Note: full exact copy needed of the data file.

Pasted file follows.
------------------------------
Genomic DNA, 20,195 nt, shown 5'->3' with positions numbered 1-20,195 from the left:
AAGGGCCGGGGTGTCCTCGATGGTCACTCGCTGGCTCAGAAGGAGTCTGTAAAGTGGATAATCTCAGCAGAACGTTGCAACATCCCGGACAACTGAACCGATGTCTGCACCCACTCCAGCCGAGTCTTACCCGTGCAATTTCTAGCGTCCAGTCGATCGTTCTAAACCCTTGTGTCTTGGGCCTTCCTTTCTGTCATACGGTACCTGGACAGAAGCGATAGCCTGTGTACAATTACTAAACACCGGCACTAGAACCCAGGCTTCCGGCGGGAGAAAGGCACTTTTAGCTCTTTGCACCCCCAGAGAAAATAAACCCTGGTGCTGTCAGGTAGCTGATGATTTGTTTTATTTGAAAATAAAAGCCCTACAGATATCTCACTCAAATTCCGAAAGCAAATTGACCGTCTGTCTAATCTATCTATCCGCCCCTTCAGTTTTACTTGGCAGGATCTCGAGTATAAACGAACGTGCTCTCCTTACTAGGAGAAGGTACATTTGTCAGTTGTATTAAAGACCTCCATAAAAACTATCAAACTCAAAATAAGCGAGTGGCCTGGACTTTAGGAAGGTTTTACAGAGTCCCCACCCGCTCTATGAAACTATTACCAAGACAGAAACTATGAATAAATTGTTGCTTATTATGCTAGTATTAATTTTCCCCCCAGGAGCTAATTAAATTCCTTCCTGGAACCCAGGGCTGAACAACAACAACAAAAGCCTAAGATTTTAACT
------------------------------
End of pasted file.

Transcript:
Genomic DNA, 20,195 nt, shown 5'->3' with positions numbered 1-20,195 from the left:
AAGGGCCGGGGTGTCCTCGATGGTCACTCGCTGGCTCAGAAGGAGTCTGTAAAGTGGATAATCTCAGCAGAACGTTGCAACATCCCGGACAACTGAACCGATGTCTGCACCCACTCCAGCCGAGTCTTACCCGTGCAATTTCTAGCGTCCAGTCGATCGTTCTAAACCCTTGTGTCTTGGGCCTTCCTTTCTGTCATACGGTACCTGGACAGAAGCGATAGCCTGTGTACAATTACTAAACACCGGCACTAGAACCCAGGCTTCCGGCGGGAGAAAGGCACTTTTAGCTCTTTGCACCCCCAGAGAAAATAAACCCTGGTGCTGTCAGGTAGCTGATGATTTGTTTTATTTGAAAATAAAAGCCCTACAGATATCTCACTCAAATTCCGAAAGCAAATTGACCGTCTGTCTAATCTATCTATCCGCCCCTTCAGTTTTACTTGGCAGGATCTCGAGTATAAACGAACGTGCTCTCCTTACTAGGAGAAGGTACATTTGTCAGTTGTATTAAAGACCTCCATAAAAACTATCAAACTCAAAATAAGCGAGTGGCCTGGACTTTAGGAAGGTTTTACAGAGTCCCCACCCGCTCTATGAAACTATTACCAAGACAGAAACTATGAATAAATTGTTGCTTATTATGCTAGTATTAATTTTCCCCCCAGGAGCTAATTAAATTCCTTCCTGGAACCCAGGGCTGAACAACAACAACAAAAGCCTAAGATTTTAACT